New route to ease strain on marathon runners

PUBLISHED : Wednesday, 14 October, 2009, 12:00am
UPDATED : Wednesday, 14 October, 2009, 12:00am

Organisers of the Standard Chartered Hong Kong Marathon programme have increased the entry limit by 5,000 to a record 60,000 runners and introduced a new route for next year.

As in previous years the 42-kilometre race will start in Nathan Road, Tsim Sha Tsui, on February 28 and run along the Western Kowloon Highway. But the runners will enjoy a new view when they reach Cheung Sha Wan, as they turn left on to the newly open Ngong Shuen Chau Viaduct and Stonecutters Bridge before reaching the Tsing Ma Bridge, where they will rejoin the old route until the finish at Victoria Park in Causeway Bay.

Participants in the half marathon and 10-kilometre race will run the same route as last year. For the 10 kilometre course, participants start at the Island Eastern Corridor near the City Garden Hotel in Fortress Hill and finish at Victoria Park. There will be one more 10-kilometre race than last year, making five in total, allowing an extra 4,000 people to take part.

The half marathon also starts in Tsim Sha Tsui, travels along the Western Kowloon Highway to Mei Foo and turns back to the finish at Victoria Park via the Western Tunnel. There will be an additional 1,000 places compared to last year.

Fan Sui-ping, who is second in the Hong Kong women's marathon rankings, welcomed the new route.

'There is going to be a new section for about 10 kilometres and it should help improve runners' efficiency because a new road is always less bumpy and makes a runner feel easy,' said Fan, who was the fastest women from Hong Kong last year with a time of two hours, 57 minutes and 24 seconds. 'But more importantly, a new route gives you something fresh and helps your pacing, although the Hong Kong race is not ideal for achieving your best time because it's hilly.'

Organising committee chairman William Ko Wai-lam said the new section would give marathon runners more space as they could use two lanes of the road instead of one lane as in previous years. But he would not expect to see a faster finishing time and expected the entire race to last 5 1/2 hours, as last year.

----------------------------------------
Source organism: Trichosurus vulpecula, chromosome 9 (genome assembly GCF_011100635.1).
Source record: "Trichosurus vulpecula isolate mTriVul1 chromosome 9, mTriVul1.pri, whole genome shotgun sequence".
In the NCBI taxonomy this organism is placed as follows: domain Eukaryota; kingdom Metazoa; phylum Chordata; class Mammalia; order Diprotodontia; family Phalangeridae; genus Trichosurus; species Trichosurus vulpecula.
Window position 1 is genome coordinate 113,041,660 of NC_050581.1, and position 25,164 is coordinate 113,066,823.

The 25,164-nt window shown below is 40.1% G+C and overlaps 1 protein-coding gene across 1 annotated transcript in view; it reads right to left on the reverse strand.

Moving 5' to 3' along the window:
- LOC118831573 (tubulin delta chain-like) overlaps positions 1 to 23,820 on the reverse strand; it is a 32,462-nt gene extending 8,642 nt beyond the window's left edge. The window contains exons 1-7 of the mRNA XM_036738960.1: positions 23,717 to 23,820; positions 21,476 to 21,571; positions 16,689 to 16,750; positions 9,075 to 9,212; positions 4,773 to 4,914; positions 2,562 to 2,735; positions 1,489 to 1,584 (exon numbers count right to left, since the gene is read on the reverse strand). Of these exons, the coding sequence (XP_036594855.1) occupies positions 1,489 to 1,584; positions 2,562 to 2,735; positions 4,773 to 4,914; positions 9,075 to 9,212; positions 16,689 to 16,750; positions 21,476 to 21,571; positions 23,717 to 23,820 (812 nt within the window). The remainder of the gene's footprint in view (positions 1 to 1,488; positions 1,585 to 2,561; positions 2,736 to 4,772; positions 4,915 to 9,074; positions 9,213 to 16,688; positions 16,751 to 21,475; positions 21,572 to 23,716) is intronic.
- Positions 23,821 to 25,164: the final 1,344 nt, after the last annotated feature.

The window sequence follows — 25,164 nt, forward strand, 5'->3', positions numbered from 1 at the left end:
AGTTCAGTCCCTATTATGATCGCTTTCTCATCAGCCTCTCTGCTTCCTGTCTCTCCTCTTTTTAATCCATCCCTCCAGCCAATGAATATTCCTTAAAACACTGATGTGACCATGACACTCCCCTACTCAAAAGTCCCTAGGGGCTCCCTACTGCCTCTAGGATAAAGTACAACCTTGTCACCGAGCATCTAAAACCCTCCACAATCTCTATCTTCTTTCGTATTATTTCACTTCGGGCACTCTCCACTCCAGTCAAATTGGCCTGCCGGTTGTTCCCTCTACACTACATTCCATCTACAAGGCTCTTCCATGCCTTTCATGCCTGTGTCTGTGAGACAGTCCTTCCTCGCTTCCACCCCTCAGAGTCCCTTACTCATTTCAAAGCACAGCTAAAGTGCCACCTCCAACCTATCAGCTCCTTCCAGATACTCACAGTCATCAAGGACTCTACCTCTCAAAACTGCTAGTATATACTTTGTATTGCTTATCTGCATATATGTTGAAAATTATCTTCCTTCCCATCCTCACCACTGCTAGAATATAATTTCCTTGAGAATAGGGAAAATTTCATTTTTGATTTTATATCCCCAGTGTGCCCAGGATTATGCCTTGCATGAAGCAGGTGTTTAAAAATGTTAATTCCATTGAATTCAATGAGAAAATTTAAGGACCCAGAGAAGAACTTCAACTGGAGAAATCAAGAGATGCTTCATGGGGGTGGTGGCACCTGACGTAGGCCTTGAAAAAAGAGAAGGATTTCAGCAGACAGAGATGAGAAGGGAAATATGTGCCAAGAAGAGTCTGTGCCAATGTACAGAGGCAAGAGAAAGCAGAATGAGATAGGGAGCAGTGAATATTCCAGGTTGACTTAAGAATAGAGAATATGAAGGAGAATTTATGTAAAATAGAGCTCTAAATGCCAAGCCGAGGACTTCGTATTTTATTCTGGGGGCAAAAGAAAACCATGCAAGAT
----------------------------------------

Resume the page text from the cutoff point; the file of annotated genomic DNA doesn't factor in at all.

'There are many factors that will affect a runner's performance, but they will definitely feel more comfortable this year because of the new route. We plan to open the route for other road users at about 2pm, which is the same as last year.'

Organisers are confident the extra places will be snapped up.

The president of the Hong Kong Amateur Athletics Association, Alex Moh Ho-chap, said: 'People everywhere around the world are becoming more aware of the importance of living a healthy lifestyle that embraces regular exercise, and the Hong Kong marathon's inclusive, community-based nature is ideal for demonstrating this.'

But the bigger 10-kilometre race has received a mixed response, because it will extend the starting time by 30 minutes.

Lo Tip-chun, an Eastern District councillor, said many residents in the area, including herself, supported the annual event as it had become a carnival and tourist attraction. But she had reservations about the addition of another 10-kilometre race.

'In the past, it was fine since the last race started at 6.30am. But now that the last race will start half an hour later, the traffic in the area will definitely be affected,' she said.

Yolanda Ng Yuen-ting, a Wan Chai District councillor, felt the organisers should pay more attention to the noise suffered by residents in Causeway Bay, where the race starts and ends.

'Yes, it is an event that is held once a year, but then there are so many annual events and demonstrations with lots of participants held in the district every year.' she said.

'Causeway Bay is a residential area and the noise caused by the marathon, especially the cheering teams, is very high. I wish the organiser would take some measures, like erecting noise barriers.'

Online and postal entries are now being accepted, with an early-bird offer of HK$270 for local runners and HK$290 for overseas runners.

Race fever

Next year 60,000 runners will take part over various distances

An extra 10-kilometre race, the most popular event, will raise the number of runners at the shortest distance to: 37,000